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SATISH SANAN, who bred the horse, expected a nice return at a yearling sale considering the colt was sired by Forestry, which commands a stud fee of $125,000, and part of a bloodline that includes Unbridled, the 1990 Kentucky Derby champion.
Dean De Renzo and partner Randy Hartley were understandably nervous after buying The Green Monkey for $450,000. It was the most they'd ever paid for a horse. But when they got the colt back to their farm in Florida and put him in the paddock, Hartley looked at De Renzo and said, "Dean, this will be the fastest horse that we'll own."
"I hope so," De Renzo said.
"He will," Hartley promised. "You'll see."
Eight months later, at the Fasig-Tipton auction for two-year-olds in training, each of the horses ran an eighth of a mile at Calder Race Course in Miami. The Green Monkey, wearing number 153, cruised the distance in a blazing time of nine and fourth-fifths of a second. Moreover, the colt made it look effortless.
Over the next few days, vets representing buyers took X-rays of the horse's bones and tendons and performed ultrasounds on his heart. The gentle animal checked out perfectly.
'He's beautiful. He's fast. It just doesn't get any better than this'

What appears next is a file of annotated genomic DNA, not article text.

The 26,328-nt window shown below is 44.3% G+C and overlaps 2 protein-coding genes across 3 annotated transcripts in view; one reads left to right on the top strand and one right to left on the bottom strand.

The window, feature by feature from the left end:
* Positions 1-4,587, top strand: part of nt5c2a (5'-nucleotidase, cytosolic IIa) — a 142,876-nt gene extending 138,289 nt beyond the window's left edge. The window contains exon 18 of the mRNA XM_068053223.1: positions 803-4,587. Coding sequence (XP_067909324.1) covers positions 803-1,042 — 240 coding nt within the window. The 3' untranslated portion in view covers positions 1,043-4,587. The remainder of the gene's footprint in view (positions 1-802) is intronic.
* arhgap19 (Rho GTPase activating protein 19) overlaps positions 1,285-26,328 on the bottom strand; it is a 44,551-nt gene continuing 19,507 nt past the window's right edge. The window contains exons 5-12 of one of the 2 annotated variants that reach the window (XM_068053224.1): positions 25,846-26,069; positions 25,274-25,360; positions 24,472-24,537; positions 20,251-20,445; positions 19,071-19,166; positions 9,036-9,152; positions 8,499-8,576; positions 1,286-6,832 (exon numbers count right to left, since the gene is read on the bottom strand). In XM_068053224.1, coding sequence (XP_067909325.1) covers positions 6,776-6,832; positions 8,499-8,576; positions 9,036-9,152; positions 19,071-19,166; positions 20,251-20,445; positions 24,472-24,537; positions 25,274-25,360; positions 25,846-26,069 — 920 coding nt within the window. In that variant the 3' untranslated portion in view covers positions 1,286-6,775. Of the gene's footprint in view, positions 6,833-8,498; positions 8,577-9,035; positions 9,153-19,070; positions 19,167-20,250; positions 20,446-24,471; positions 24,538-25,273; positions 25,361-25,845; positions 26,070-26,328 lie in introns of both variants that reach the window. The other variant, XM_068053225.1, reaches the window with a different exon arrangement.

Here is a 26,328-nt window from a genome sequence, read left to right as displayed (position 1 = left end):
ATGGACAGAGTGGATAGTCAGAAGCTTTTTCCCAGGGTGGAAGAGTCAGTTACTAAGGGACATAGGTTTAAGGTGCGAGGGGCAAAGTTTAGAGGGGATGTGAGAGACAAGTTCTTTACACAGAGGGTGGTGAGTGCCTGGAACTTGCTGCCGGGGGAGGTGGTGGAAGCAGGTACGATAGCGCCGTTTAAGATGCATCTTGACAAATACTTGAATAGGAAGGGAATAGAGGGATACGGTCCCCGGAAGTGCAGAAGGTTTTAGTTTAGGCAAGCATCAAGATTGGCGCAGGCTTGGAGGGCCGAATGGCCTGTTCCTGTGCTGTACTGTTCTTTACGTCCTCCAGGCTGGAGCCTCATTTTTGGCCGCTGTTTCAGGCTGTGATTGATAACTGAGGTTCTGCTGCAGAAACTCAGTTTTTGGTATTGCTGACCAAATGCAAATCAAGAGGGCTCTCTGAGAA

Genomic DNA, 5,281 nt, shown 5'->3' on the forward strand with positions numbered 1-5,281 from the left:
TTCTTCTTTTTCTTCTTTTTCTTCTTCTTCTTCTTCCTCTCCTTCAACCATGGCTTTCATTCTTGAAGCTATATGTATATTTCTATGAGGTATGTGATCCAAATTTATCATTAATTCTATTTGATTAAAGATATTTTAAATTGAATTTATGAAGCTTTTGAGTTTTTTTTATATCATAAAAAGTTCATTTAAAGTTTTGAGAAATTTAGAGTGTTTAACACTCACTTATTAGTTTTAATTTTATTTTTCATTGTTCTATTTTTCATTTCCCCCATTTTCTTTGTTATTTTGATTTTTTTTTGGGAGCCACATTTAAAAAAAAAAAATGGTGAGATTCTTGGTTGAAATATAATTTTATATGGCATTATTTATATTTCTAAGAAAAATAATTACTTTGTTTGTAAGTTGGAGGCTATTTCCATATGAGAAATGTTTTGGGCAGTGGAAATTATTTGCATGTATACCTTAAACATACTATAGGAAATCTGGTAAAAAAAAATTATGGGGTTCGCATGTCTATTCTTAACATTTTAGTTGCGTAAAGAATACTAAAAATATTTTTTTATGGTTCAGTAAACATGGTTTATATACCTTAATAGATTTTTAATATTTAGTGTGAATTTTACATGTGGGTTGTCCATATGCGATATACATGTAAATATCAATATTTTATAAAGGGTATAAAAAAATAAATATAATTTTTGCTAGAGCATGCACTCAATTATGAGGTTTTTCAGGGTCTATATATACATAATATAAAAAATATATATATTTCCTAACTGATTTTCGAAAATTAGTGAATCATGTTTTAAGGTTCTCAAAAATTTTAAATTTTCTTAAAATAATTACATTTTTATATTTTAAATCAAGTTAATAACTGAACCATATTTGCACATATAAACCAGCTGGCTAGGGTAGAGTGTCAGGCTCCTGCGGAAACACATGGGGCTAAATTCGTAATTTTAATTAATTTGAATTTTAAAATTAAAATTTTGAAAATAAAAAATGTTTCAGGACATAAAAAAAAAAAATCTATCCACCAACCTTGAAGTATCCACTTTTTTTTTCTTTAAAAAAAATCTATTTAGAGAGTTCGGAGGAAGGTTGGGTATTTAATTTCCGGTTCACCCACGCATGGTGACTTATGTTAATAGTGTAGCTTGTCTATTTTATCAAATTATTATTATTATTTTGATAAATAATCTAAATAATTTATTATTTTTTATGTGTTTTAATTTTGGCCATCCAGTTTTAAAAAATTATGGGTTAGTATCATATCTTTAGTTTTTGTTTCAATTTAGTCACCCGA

When they paraded the horse into the auction ring, announcer Terence Collier intoned, "He has been the talk since he got off the grounds. You can understand that. It's not the first time a 9.4 was seen at a two-year-old sale, but we've never seen a better eighth performed by a two-year-old in training."
Walt Robertson, the auctioneer, chimed in: "He's beautiful. He's fast. It just doesn't get any better than this. And what do you give for him? I don't know what to ask for."
He started at $2m. The price climbed to $7m. Then it turned into a two-way duel, with agents representing the sheik and Coolmore upping the ante at an incredible pace. At most horse auctions, bidding increments jump by $10,000 to $20,000. Now, at the Fasig-Tipton sale, the bids were skyrocketing by $200,000, then $500,000, and, at one point, $1m. As the bids soared, the two rival groups seemed as determined to keep the horse from each other as they were to acquire it for themselves.